Olympic crackdown fails to banish dog meat from menus

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GANGNEUNG, South Korea — Dog meat restaurants are cooking up their traditional specialties despite government pressure and financial incentives aimed at curbing sales during the PyeongChang Olympics.

Consuming dog is largely unpopular in modern South Korea and has become increasingly taboo. But “bosingtang” — literally “invigorating stew” made with dog meat — still appears on some menus.

But the South Korean government has long known that eating dog is frowned upon by many foreigners. Before the 1988 Seoul Olympics, the government restricted the sale of dog meat in parts of the city.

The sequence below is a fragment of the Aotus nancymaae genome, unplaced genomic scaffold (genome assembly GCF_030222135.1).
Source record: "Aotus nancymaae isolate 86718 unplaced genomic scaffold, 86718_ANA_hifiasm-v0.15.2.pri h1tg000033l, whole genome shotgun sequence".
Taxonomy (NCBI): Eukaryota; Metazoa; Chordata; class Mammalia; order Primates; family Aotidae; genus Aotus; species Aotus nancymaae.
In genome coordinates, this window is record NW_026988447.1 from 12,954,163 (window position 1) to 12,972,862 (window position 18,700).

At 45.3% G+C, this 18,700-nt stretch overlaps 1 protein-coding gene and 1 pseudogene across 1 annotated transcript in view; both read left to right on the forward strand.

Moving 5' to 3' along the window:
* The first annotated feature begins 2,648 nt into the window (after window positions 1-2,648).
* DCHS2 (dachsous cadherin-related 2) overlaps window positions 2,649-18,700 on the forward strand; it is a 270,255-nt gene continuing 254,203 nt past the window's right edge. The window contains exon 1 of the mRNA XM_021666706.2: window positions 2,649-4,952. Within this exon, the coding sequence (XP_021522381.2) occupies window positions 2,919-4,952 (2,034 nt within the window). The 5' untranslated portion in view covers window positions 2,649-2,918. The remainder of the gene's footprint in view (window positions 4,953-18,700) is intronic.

Preparing for an influx of overseas visitors for the Winter Games, officials last year offered restaurants 2 million won (around $1,850) to remove any mention of dog meat from their signs and to stop serving it.

“The government doesn’t want tourists to be offended by it,” PyeongChang County official Lee Yong Jae told NBC News.


A menu featuring dog meat at a restaurant in South Korea.